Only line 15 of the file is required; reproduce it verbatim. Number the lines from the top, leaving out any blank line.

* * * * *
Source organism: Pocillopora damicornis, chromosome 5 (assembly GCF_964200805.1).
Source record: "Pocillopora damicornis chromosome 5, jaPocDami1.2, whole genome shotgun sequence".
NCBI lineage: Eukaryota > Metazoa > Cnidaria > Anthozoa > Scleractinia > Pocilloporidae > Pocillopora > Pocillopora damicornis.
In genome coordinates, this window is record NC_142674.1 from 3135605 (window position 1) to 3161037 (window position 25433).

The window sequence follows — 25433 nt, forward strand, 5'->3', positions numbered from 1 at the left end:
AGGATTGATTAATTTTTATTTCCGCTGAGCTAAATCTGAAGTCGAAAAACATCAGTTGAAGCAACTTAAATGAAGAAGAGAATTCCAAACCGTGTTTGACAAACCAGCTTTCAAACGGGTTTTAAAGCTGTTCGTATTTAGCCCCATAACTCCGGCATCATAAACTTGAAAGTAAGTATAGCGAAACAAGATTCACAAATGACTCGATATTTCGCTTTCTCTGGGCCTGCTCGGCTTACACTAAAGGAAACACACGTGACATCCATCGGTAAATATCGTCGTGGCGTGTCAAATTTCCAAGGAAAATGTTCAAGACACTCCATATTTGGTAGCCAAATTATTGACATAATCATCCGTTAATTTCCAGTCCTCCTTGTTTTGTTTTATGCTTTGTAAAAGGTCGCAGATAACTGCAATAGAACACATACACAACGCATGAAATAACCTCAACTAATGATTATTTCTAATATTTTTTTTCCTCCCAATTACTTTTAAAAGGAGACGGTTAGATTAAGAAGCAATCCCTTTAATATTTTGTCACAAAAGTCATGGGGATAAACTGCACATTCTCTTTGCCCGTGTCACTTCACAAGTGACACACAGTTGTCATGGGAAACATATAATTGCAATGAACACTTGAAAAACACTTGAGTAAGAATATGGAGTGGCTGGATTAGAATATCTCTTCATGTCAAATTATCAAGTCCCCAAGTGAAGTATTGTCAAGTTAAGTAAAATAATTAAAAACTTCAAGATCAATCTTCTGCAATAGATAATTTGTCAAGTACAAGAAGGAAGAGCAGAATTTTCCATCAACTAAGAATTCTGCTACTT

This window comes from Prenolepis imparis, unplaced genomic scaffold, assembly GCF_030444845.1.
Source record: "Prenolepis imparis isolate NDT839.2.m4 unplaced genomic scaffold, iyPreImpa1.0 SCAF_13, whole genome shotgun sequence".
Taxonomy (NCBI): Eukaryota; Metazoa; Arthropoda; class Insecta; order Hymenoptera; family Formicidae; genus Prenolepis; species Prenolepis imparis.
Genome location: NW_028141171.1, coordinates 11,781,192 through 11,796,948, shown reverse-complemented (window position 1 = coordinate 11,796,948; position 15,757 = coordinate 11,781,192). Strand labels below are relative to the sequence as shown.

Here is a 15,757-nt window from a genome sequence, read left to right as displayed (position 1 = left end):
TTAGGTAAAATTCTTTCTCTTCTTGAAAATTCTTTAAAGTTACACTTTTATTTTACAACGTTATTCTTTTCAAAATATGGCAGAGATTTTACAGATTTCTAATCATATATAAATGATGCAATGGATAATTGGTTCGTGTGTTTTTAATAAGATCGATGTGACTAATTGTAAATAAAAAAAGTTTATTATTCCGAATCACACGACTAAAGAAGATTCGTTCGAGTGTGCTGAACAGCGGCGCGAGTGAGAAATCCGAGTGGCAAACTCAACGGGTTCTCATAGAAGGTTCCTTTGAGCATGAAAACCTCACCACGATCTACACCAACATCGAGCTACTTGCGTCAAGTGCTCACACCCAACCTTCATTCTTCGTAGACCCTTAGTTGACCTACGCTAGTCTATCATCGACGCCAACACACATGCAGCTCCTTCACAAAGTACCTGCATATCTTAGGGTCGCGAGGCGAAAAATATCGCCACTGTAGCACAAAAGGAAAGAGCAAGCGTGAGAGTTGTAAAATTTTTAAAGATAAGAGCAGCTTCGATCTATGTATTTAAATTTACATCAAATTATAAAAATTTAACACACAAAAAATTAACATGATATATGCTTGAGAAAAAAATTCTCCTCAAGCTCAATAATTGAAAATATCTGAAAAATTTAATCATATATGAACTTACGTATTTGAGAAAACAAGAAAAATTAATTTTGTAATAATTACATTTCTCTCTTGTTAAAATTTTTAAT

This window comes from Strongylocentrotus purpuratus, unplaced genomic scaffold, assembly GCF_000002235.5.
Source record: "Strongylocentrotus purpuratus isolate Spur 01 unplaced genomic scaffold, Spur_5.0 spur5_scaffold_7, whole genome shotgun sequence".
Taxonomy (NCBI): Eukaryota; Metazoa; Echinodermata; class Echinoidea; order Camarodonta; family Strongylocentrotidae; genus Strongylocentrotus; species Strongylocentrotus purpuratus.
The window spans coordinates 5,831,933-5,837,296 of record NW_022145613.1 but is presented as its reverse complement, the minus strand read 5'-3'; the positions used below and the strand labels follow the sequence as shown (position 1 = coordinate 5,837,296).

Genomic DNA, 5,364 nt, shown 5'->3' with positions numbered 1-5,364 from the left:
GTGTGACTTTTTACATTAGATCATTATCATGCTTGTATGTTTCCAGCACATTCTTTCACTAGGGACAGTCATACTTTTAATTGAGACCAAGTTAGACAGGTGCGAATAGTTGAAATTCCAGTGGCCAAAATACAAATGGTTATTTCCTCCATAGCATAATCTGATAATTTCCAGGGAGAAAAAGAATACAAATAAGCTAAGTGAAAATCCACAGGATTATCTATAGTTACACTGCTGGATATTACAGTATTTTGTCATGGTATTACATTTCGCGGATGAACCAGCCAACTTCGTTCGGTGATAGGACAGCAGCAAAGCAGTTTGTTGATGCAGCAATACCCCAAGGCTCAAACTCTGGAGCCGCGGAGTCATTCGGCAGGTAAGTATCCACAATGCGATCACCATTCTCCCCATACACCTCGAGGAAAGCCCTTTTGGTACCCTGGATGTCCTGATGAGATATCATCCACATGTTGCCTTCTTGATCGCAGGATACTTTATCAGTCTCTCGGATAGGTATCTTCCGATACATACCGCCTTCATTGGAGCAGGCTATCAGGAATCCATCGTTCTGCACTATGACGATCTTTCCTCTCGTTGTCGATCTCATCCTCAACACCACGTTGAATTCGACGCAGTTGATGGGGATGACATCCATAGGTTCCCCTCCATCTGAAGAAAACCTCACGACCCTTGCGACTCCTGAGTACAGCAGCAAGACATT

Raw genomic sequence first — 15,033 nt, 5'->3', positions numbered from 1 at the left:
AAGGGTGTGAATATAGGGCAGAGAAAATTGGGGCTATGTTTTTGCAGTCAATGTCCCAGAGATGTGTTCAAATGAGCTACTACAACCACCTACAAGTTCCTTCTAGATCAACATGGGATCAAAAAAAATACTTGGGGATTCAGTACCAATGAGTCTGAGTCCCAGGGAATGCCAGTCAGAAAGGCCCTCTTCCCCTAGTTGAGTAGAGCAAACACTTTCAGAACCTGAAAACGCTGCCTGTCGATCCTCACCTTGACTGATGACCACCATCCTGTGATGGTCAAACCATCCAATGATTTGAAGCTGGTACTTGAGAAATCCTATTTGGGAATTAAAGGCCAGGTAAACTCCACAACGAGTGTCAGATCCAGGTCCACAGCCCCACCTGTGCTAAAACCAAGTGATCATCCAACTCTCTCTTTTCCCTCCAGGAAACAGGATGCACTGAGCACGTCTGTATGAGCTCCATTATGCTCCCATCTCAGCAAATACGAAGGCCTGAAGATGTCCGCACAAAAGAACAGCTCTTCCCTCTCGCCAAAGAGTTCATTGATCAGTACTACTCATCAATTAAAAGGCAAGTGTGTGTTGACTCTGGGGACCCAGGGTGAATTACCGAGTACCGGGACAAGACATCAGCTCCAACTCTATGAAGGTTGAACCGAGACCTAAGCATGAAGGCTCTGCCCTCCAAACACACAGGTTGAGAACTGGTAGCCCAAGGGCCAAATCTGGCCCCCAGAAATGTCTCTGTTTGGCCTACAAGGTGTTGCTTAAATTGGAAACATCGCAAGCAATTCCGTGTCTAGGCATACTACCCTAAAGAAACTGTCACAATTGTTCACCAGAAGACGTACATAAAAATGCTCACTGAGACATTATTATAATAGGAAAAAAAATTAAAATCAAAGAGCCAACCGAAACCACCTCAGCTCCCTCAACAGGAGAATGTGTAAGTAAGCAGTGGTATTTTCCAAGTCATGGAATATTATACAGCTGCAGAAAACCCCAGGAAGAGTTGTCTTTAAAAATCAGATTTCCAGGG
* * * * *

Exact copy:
Taxonomy (NCBI): Eukaryota; Metazoa; Echinodermata; class Echinoidea; order Camarodonta; family Strongylocentrotidae; genus Strongylocentrotus; species Strongylocentrotus purpuratus.